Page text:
Without creating snapshots, any scanning would involve queries on a live database. In order to ensure that we minimize performance impact, we only make one query per table during scanning. In the next section, we go into further details about our scanning approach.
Why Sample Structured Data
Scanning data at scale is one of the key advantages of the Open Raven platform. If you look at our release notes, you’ll see that much of our recent efforts have been focused on achieving unstructured data scanning at massive scale: billions of objects and PBs of data. Speed and accuracy are key ingredients to successful data scanning. Faster scans means lower computational costs with quicker results and accurate results means that you arrive at high quality information that you can take action on.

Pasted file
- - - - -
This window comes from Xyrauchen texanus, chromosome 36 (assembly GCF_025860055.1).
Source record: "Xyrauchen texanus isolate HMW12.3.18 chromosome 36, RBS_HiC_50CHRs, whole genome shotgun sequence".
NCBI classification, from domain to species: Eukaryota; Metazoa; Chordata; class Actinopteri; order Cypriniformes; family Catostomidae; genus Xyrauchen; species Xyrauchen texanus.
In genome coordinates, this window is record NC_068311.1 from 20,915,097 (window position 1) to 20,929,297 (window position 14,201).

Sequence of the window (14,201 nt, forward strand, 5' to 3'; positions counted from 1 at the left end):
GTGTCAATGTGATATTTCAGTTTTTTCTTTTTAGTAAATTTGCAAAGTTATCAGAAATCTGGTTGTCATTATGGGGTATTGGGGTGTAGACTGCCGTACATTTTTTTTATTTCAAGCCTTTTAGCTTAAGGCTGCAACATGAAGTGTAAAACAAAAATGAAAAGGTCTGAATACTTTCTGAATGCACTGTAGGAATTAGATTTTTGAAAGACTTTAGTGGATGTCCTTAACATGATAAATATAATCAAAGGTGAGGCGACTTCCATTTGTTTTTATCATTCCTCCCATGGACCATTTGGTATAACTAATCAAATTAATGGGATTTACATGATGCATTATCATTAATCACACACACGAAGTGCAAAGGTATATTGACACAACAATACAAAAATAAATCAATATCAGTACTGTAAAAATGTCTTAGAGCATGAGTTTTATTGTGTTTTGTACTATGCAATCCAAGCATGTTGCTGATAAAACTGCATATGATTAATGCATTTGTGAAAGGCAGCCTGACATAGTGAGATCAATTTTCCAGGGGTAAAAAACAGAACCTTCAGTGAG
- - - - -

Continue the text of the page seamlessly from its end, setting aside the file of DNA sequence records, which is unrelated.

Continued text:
In unstructured data stores, it is difficult to get accurate results without completely scanning the data store, because there is little guarantee that the data contents of one object are similar to the next object, or at the beginning vs middle vs end of a file. Just because you didn’t find sensitive data in one log file, does not mean that the next log file in the same store also does not possess sensitive data. While sampling can provide directional information, the accuracy of your findings is only as good as how complete your scan is.